Acting on data is not enough anymore. It’s acting on data NOW that’s important.
“Your friend sent you a request” says my Facebook notification. That must mean one of my Facebook friends is playing one of Zynga’s or Konami’s social games. You know the type – manage a farm, a city or something close to that. You’ve finished building a windmill – what an achievement – share it with your friends. Need your crops faster – oh, no – share it with your friends.
These type of games, however annoying are highly addictive (at least for a moderately short period of time), highly viral and for a while they seemed to be the grim future of the gaming industry. After a fast growth period Zynga reported a loss of $400 million dollars in 2011. Not because of how bad its games were doing (Zynga owns 2011 top 5 most played games on Facebook and its revenues were $1.14 billion dollars). No, they payed “stock-based compensation expense for restricted stock units issued to employees”. $510 million dollars in stock-based compensation it did not had to pay until it went public.
However bleak Zynga’s future might look they still own some of the most popular social games and they started to adapt to the rising trend of mobile-based gaming (tablets and smartphones).
Its main competitor, Konami, is not doing too bad, either. Actually Konami’s social gaming division reported a 77% increase in revenue. Given the sharp rise in Zynga’s and Konami’s revenue we can see clearly that social gaming is a great investment . What makes it so?
Social gaming makes use of some incentive design based on social activity and achievements. Social gaming companies use human psychology to create levels of addiction close to gambling and these games usually have slow learning curve, use many motivators to commit users to revisit the game (plant a crop, come back after 10 hours to use it) and use instant gratification to convince users to purchase upgrades.
Interestingly, most of behavior economics principles can be found in these type of games: from peer pressure to “doing the right thing” (don’t let your crops die) and clearly seeing the outcome of one’s action – all add up to a picture where behavior economics seem to be the baseline for virtual economic architecture in games such as Farmville.
Reality perception is altered when such games are played and playing the game seems to be more of a daily task then entertainment. To understand the high interest users have in this type of gaming we must remember that in our day to day life few things seem to add up like the virtual life in social games does. Click a button – start building a farm. Click another – plant crops. Come back after a day and you can cash in your hard earned coins that you can reinvest. It is a little harder to do that in real life. Sometimes – no matter how hard we try achievements don’t seem to pup-up.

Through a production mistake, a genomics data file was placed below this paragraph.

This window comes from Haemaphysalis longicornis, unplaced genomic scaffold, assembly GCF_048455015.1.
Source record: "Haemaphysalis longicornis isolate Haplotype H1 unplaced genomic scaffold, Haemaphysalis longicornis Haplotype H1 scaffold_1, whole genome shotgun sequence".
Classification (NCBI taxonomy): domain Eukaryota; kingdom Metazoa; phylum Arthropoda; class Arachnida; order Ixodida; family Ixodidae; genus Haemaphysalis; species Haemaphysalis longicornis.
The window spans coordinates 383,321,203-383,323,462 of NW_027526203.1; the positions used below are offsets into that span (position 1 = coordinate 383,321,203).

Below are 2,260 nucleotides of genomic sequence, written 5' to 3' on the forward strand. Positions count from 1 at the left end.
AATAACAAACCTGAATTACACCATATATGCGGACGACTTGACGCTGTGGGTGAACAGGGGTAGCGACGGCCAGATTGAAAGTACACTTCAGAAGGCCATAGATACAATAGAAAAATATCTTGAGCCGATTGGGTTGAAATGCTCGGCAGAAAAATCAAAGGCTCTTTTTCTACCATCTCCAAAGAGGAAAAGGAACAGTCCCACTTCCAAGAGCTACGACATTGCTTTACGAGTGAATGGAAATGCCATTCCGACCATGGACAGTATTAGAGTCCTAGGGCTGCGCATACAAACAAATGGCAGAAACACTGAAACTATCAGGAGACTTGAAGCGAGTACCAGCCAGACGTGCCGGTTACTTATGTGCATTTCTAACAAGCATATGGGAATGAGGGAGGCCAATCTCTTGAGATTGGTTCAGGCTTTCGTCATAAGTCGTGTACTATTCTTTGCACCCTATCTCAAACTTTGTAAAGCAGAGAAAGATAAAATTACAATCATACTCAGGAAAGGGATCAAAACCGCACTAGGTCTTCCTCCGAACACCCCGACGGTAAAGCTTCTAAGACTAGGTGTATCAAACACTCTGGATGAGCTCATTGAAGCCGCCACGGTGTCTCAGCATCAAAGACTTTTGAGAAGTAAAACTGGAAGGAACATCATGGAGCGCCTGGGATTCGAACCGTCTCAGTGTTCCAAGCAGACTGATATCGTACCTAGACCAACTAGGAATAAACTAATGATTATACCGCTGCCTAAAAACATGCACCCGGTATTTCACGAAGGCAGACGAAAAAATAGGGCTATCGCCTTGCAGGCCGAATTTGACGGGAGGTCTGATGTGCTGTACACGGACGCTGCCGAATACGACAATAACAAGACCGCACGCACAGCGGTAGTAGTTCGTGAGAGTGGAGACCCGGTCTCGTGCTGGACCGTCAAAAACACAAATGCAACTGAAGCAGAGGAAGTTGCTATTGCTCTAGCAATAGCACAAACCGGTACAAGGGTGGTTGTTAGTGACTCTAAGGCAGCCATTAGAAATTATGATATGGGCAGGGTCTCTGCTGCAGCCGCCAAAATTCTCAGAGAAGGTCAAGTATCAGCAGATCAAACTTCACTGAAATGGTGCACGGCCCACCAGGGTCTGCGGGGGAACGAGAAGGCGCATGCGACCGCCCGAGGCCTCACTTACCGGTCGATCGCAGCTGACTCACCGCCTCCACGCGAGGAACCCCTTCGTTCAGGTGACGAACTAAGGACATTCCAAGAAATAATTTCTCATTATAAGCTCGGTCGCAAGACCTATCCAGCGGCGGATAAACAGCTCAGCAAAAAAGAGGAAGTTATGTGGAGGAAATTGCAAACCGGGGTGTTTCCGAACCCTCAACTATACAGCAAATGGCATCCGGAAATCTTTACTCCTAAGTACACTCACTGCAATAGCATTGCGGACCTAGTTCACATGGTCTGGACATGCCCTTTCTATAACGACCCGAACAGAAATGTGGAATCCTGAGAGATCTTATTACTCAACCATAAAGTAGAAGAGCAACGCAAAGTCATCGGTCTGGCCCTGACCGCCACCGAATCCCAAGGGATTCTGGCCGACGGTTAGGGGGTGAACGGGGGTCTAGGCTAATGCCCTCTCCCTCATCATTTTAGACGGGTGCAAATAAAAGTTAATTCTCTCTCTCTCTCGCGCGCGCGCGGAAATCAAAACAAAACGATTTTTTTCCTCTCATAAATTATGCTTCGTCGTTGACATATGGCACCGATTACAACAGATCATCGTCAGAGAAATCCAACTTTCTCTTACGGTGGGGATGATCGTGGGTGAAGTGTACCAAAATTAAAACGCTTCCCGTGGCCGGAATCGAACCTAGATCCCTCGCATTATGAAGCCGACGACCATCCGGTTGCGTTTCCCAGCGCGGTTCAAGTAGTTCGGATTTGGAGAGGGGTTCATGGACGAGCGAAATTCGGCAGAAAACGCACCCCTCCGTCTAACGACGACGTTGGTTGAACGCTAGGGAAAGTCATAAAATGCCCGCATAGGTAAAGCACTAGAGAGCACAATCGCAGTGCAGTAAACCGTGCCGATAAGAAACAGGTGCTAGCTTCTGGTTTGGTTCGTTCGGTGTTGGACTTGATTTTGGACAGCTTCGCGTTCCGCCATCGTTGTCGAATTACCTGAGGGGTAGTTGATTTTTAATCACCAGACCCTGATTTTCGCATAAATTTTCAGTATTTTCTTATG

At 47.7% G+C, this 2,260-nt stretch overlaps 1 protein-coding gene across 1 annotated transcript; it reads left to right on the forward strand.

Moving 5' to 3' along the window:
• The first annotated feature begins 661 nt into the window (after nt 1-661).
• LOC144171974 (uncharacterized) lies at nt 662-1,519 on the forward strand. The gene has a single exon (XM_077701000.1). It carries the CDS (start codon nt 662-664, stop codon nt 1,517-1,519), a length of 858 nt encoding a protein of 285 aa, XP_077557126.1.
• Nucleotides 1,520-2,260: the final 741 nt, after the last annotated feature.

We expect an end to our actions. If possible a fortunate one. We have been planting crops and harvesting them for thousands of years. Our bed time stories always have an end. The movies we watch program us to expect an introduction, action and the grand finally. Our lives don’t usually have that and this is one of the causes of modern stress and depression. Having a secondary life where everything is simpler and more colorful is a reward in itself.
Most social games have a pretty simple story that gets you hooked. The first form of profitable social games were the MMORPGs (Massive Multiplayer Online Role Playing Games) where you played a character and took possession of his actions. Other players would join in and you would search for coins, artifacts and battle different monsters or other players.
1. The story – as we are used to stories from infancy we best deal with adopting a new concept if we receive it in a story. Weather you are living in a future where aliens are threatening to take over the universe, a village where your survival depends on how well you manage your farm or a fantasy world where elves and trolls are trying to get you – you need a story. Without a story no game-addiction can develop, there is no understanding of one’s actions and the game flops.
2. The setting – the environment is really important as that is the context for the players actions. If you are in a farm you don’t usually battle star ships. There is no need for extra mana to cast a spell and there are, usually, no monsters you have to slay.
3. The character – people play games to foster their imagination and to escape the usual reality. That’s the same reason we watch movies – we need alternate realities where we can embody some other character.
4. The economy – whether players are searching for extra stamina bottles, artifacts, coins or other incentives they do that because they understand the need for an alternate economy. Economics are so well embedded in us that social games that have no economic notion can never become mainstream.
5. The limitations – social games have to have limitations. Without limitations there are no achievements. Without achievements there is no psychological gratification. No limits – no endorphin.